2nd Pitch- (50’) 5.8
The West End routes of Snow Canyon
rarely see any action due to Peregrine Falcon closures during a prime part of the climbing season, February 1 through June 1.
This is no doubt one of the reasons it offers the most remote climbing in the park, not to mention the longer approach particularly in comparison to Island in the Sky
. The West End routes include the most notable of all of Snow Canyon climbing, the seven pitch, 5.11b, “The Cheese Stands Alone”. The best route in which to scout the Cheese Stands Alone is the much tamer three pitch Wagassa route which runs up the right side of the perpendicular wall. Wagassa is a mixed route with fairly new bolts (2007) on the first two pitches, albeit a tad run out, and pure trad on the last pitch. By far the most critical point of beta regarding Wagassa is that you need double ropes for the rap. Todd Goss’s “Rock Climbs of Southwest Utah” claims it is a two rap descent. This information is dangerously incorrect.
It is a two rap descent with double ropes only. There is no third rap station. What I did leave for the next ambitious climber set was a #11 hex stuck in a precarious flaring sandy crack (photo) exactly 30 meters (end of a single rope rappel) from the mid rap station.
I climb with doubles 90% of the time. The one time I catch Todd wrong about a descent, I am climbing on a single. Go figure.
3rd Pitch- (60’) 5.8
Snow Canyon State Park
is a state park of 7100 acres just north of St. George, Utah. The West End has five published routes ranging from 5.8 to 5.11b and offers the most remote climbing in the park. It receives morning sun and afternoon shade.
Park on the left side (west) of the park road at the Three Ponds trail head. This location is right before you reach the campground on the right. The guidebook references parking further south (West End trail head) and accessing the area via the gated gravel road. However the Three Ponds trail is more scenic covering no more distance. You eventually cross the before mentioned gravel road. Continue following the trail markers. Before you descend into a broad wash, leave the trail to the left and make for a short scramble section up to the wall in front of you. You should easily identify the route via the photos provided. A dark crack on a significant roof towards the top makes up the third pitch. A left leaning crack on the wall below the roof makes up the first pitch. Scramble up right and then left to gain a belay ledge with a small tree. The first bolt is about 25’ off the deck to the left of the crack.
(120’) 5.6/ This route is only 40’! longer than the guidebook suggests with four bolts instead of five.
90% of the time I vouch for Todd Goss and his guidebook efforts, but this is one route he obviously was not familiar with himself and received poor 3rd hand information. The grading in general on this route is fairly mellow. This pitch, although steep and run out in places, contains plenty of positive options. The first bolt is 25’ off of the deck. Midway up you can place a #2 Camelot. The third bolt is sort of hidden back into the corner. So the route varies right into the crack and then back left onto the face after this 3rd bolt. The bolt was so out of line, I used a long runner. There is no 5th bolt. Traverse left onto varnish edges and then up to the belay ledge. This station is fixed (2007) for your mid rappel station (using two ropes!).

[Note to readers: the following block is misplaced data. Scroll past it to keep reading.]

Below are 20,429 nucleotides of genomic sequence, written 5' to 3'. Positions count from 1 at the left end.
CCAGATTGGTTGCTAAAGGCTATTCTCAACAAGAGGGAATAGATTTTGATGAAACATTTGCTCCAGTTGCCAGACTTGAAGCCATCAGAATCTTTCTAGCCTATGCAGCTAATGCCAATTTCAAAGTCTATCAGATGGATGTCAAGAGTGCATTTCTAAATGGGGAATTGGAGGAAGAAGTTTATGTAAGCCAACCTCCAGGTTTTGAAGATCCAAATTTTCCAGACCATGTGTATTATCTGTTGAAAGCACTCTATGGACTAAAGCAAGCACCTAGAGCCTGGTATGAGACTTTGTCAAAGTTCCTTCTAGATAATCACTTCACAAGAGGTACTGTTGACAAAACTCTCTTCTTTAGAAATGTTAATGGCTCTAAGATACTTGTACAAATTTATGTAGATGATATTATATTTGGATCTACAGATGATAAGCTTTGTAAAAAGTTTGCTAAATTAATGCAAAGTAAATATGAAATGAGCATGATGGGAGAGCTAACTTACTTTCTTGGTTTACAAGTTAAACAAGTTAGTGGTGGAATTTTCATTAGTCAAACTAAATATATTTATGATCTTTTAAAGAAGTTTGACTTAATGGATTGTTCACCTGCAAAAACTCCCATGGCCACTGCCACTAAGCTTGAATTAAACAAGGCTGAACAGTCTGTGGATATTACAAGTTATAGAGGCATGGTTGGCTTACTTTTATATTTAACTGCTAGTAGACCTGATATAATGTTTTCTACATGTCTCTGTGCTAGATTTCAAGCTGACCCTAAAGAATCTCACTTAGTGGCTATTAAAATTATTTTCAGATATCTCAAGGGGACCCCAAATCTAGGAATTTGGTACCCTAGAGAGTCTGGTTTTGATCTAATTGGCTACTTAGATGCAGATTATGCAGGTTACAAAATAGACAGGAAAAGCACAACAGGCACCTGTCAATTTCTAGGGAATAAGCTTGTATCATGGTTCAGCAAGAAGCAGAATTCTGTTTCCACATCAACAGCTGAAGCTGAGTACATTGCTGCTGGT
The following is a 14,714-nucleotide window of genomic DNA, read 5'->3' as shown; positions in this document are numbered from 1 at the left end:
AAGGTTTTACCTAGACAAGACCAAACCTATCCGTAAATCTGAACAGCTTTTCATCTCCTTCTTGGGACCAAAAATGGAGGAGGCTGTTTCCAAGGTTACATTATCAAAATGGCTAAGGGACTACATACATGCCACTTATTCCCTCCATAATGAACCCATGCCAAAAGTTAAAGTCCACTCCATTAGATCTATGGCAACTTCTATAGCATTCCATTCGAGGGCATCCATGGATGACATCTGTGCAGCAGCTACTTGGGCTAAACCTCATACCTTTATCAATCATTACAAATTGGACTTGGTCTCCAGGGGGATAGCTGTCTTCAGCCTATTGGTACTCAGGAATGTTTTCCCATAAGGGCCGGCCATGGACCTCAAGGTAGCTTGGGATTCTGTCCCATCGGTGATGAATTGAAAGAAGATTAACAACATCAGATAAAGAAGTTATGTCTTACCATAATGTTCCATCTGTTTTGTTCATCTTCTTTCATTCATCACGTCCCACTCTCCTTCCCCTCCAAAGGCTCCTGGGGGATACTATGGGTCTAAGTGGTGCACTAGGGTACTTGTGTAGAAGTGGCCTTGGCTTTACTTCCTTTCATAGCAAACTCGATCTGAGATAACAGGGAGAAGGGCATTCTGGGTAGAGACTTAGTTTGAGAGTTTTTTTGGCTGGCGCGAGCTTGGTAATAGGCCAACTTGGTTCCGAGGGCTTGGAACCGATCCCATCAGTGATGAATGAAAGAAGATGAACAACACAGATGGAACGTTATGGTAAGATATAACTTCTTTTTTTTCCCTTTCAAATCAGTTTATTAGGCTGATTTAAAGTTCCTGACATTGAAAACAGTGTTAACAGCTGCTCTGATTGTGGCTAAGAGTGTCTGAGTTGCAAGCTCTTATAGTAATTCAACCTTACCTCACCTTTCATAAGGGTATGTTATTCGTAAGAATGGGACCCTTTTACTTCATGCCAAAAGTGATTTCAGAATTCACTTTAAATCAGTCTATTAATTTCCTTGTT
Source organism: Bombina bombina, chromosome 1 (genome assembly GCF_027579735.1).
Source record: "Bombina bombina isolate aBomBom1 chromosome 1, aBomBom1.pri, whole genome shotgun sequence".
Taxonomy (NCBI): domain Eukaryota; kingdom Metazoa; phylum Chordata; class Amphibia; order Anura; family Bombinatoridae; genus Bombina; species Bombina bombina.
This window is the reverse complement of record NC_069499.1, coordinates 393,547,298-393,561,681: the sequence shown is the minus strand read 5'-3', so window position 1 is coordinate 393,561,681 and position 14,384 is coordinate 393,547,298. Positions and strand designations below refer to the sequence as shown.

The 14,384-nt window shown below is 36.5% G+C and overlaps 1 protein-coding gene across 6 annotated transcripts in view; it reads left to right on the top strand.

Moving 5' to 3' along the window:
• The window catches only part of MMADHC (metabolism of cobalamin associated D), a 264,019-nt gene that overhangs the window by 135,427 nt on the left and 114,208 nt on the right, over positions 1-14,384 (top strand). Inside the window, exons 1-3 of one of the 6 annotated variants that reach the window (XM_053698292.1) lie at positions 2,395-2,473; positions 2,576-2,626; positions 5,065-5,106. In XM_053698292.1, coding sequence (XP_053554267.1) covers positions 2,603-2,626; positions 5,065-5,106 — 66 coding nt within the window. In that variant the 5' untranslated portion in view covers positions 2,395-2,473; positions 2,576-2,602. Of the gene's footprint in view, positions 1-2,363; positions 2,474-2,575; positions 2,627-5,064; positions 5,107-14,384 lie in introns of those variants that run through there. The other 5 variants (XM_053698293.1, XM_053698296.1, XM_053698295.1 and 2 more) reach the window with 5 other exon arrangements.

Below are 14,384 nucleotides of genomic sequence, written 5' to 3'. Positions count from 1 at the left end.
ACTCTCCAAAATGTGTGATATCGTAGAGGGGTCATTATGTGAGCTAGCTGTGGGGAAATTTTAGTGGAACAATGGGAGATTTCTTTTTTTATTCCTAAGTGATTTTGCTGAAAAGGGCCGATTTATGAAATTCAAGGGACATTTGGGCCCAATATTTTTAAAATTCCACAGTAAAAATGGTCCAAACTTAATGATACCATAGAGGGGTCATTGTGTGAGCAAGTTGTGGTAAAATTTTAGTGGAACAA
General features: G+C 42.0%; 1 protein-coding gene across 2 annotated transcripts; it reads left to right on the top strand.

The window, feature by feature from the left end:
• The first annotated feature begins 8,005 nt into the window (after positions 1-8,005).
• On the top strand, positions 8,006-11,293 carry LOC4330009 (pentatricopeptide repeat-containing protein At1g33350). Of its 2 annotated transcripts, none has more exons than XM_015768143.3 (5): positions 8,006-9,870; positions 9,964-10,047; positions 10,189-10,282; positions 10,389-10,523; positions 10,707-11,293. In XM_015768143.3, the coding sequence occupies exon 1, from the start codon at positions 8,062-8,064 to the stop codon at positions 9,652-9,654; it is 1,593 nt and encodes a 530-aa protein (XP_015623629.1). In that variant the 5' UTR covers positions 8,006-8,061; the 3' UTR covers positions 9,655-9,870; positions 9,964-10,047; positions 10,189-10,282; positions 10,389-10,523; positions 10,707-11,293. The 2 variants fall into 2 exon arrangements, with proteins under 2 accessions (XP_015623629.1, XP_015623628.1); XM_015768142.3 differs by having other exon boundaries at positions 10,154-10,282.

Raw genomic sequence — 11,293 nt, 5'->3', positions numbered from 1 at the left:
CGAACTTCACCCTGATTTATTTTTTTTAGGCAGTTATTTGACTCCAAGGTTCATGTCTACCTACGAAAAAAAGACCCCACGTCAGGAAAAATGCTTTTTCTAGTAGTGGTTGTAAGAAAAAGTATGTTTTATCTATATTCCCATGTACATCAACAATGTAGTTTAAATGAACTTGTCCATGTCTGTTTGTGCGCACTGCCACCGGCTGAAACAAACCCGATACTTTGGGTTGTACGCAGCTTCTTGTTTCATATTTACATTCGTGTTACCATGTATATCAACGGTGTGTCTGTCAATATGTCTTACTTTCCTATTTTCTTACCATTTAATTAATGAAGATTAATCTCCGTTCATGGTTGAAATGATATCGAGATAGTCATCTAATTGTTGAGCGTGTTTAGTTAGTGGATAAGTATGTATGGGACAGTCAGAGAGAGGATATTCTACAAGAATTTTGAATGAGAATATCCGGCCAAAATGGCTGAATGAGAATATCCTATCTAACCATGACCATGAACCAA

(50’) 5.8/ As with the first pitch, this is a longer pitch than stated in the guide book. Traverse out left to a bolt that is kind of hard to see at first. Work straight up vertical on real positive varnish holds to the 2nd bolt. This route is not climbed that often, so use caution and check the holds for fractures, etc.
Once you hit that 2nd bolt, start an angled traverse back right through yet another bolt. It is a little run out but you can clove hitch some larger acmes if concerned. Then it is quite run out from the 3rd bolt to the anchor.
(60’) 5.8/ The grade seems soft for me on this pitch compared to the older routes in Snow Canyon. This is an all trad pitch. Move out left over sloping ground to some positive varnish and proceed up into the crack that rides the left side of the huge corner below the roof above. Place #3’s and #4’s at will until you get to a small ledge that takes small gear to pull out left. I used a #3 TCU by reaching up and out left. After that it is a little anticlimactic as you reach the top of the chimney above the roof. Protect in a variety of cracks as you bring up the 2nd.
Down climb the chimney to the north and you will find (2007) (photo) a slung sandstone bolder used for rappel. In 2007 it had fairly new cordellete on it. Rappel back to the 1st pitch station and rappel to ground from there using double 50m ropes as a minimum. We had a single 60m rope, as per the guide book suggestion, and it does not do the rappel.
I left a #11 hex 10 meters from the ground. I had to rap over a significant arch knowing the rope did not reach the ground and not knowing what options I would have to place gear. Luckily I found a nasty flaring crack that I just got by with (photo).
Double 50m ropes, #2, #3 and #4 camelots, small nuts and/or #3 TCU, and whatever your lucky pieces are. One long runner, quite a few medium slings. Extra webbing or cordellete for the stations, rarely climbed route.
External LinksSnow Canyon State Park
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